I am a camera with its shutter open, quite passive, recording not thinking.
Recording the man shaving at the window opposite and the woman in the kimono washing her hair.
Some day, all all this will have to be developed, carefully printed, fixed.
Those three sentences make up the second paragraph of Christopher Isherwood's Berlin Diary, which is dated autumn 1930. The four photographs were taken by me during my first visit to Berlin in 1973, at the height of the cold war - see Final approach to Berlin. They were taken on black & white film using an Olympus Pen S 35mm camera. They were then developed, carefully printed, fixed and mislaid during one of our numerous house moves. I found them a few weeks ago at the bottom of a drawer, and they have never been published before.
The header photo was taken close to the notorious Spree River crossing point. It shows the memorials to those who were shot while attempting to swim the river and escape to the West. The two memorials on the right are dated 1973, the year of my visit. This point on the Spree can be seen in very different times in picture three of my 2005 photo essay on Berlin. There is more on the dreaded East German Vopos (Volkspolizei) who shot the escapers, together with another exclusive photo, in my 2007 article. The second and third photos were taken from viewing platforms on the west side of the wall looking across the death strip. The third photo shows Potsdamer Platz. The showpiece TV tower built by the GDR in the centre of East Berlin can be seen in the distance. Propoganda was all part of the game in those days.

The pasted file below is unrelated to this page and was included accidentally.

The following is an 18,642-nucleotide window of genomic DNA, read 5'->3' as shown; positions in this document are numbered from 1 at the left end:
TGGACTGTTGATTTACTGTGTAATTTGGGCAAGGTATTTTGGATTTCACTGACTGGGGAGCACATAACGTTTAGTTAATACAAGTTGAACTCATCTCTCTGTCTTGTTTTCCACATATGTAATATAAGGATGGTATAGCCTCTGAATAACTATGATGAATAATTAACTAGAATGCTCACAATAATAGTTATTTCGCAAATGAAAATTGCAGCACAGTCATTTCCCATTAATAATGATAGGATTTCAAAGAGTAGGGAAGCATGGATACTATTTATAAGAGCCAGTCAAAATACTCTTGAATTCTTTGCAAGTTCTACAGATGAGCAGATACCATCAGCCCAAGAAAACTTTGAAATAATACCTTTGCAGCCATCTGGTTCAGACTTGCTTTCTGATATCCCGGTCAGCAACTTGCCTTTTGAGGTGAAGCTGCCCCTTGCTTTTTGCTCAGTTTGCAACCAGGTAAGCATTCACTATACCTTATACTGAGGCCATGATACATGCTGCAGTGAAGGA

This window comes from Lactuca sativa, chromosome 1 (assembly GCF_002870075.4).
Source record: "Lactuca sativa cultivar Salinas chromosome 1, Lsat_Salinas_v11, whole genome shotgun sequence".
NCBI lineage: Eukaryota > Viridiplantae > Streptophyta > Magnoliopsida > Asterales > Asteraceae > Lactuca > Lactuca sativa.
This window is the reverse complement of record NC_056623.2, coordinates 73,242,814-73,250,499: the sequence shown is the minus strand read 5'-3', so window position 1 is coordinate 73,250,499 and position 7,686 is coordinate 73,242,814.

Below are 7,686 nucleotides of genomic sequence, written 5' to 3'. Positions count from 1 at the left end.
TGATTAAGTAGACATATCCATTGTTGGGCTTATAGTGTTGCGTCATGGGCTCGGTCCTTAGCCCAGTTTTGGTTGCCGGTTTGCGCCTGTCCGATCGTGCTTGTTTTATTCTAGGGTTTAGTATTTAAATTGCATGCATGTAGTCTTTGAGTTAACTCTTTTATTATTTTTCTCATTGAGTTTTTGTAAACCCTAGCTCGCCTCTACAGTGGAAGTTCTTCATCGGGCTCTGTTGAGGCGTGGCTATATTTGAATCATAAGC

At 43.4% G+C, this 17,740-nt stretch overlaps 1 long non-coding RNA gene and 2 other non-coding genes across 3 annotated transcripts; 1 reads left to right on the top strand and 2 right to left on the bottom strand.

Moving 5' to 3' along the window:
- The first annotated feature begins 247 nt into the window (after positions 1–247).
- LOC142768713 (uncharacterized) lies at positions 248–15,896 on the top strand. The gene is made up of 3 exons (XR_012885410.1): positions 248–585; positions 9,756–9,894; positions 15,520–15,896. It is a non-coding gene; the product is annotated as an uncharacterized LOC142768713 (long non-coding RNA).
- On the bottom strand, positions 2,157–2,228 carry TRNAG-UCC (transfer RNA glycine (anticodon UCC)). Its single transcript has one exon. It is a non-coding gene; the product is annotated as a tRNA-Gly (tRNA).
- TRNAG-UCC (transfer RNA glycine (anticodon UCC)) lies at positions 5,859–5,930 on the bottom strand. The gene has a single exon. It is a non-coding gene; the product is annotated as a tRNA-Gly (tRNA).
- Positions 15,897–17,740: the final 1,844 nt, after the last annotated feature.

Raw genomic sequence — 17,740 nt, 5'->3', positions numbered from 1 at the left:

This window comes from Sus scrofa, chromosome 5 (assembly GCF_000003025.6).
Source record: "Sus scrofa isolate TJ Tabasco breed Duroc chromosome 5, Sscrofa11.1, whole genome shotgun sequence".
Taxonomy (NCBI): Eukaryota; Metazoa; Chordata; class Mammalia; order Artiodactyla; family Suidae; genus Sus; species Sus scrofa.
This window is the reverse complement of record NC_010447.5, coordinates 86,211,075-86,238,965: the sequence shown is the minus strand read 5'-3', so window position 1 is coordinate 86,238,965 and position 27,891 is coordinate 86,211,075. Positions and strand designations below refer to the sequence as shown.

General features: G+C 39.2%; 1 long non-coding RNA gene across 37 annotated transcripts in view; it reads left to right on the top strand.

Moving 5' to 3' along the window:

The old Philharmonie, home of the Berlin Philharmonic, was in Bernburger Straße close to Potsdamer Platz. It was bombed in 1943; read the story in Furtwängler and the forgotten new music, and in the Berlin Philharmonic's darkest hour. Close by is Karl Freidrich Schinkel's Konzerthaus which was built in 1821, but was a gutted shell as a result of wartime bombing during my first visit. It was rebuilt in 1979. Read about how, during the rebuilding, the GDR rewrote music history. And staying with photography, don't miss the disturbing images in the Siegfried Lauterwaser collection.
All photos (c) On An Overgrown Path 2009. Report broken links, missing images and errors to - overgrownpath at hotmail dot co dot uk